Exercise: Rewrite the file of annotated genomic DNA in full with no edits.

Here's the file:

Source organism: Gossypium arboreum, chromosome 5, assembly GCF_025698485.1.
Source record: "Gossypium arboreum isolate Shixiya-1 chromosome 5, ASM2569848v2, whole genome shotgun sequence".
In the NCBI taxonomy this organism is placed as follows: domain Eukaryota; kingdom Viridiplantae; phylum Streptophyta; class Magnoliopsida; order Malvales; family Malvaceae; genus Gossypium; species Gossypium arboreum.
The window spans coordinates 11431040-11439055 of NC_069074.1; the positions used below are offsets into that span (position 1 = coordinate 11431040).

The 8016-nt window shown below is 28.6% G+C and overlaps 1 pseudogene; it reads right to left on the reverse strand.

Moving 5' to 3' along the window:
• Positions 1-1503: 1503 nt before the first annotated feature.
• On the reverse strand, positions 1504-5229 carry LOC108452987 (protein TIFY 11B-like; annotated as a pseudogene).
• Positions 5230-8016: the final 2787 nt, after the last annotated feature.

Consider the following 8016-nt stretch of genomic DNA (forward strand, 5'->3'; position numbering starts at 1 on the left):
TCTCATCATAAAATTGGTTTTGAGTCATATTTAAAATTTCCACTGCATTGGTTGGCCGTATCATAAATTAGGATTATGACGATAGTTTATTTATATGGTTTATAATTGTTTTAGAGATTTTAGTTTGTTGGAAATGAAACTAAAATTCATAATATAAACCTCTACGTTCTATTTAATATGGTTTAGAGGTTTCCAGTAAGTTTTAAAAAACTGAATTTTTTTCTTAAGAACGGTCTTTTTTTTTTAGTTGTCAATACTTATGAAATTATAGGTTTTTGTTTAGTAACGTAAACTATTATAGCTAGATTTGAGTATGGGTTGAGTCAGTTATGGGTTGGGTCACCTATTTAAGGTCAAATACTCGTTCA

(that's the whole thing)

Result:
Source organism: Gossypium arboreum, chromosome 5, assembly GCF_025698485.1.
Source record: "Gossypium arboreum isolate Shixiya-1 chromosome 5, ASM2569848v2, whole genome shotgun sequence".
In the NCBI taxonomy this organism is placed as follows: domain Eukaryota; kingdom Viridiplantae; phylum Streptophyta; class Magnoliopsida; order Malvales; family Malvaceae; genus Gossypium; species Gossypium arboreum.
The window spans coordinates 11431040-11439055 of NC_069074.1; the positions used below are offsets into that span (position 1 = coordinate 11431040).

The 8016-nt window shown below is 28.6% G+C and overlaps 1 pseudogene; it reads right to left on the reverse strand.

Moving 5' to 3' along the window:
• Positions 1-1503: 1503 nt before the first annotated feature.
• On the reverse strand, positions 1504-5229 carry LOC108452987 (protein TIFY 11B-like; annotated as a pseudogene).
• Positions 5230-8016: the final 2787 nt, after the last annotated feature.

Consider the following 8016-nt stretch of genomic DNA (forward strand, 5'->3'; position numbering starts at 1 on the left):
TCTCATCATAAAATTGGTTTTGAGTCATATTTAAAATTTCCACTGCATTGGTTGGCCGTATCATAAATTAGGATTATGACGATAGTTTATTTATATGGTTTATAATTGTTTTAGAGATTTTAGTTTGTTGGAAATGAAACTAAAATTCATAATATAAACCTCTACGTTCTATTTAATATGGTTTAGAGGTTTCCAGTAAGTTTTAAAAAACTGAATTTTTTTCTTAAGAACGGTCTTTTTTTTTTAGTTGTCAATACTTATGAAATTATAGGTTTTTGTTTAGTAACGTAAACTATTATAGCTAGATTTGAGTATGGGTTGAGTCAGTTATGGGTTGGGTCACCTATTTAAGGTCAAATACTCGTTCA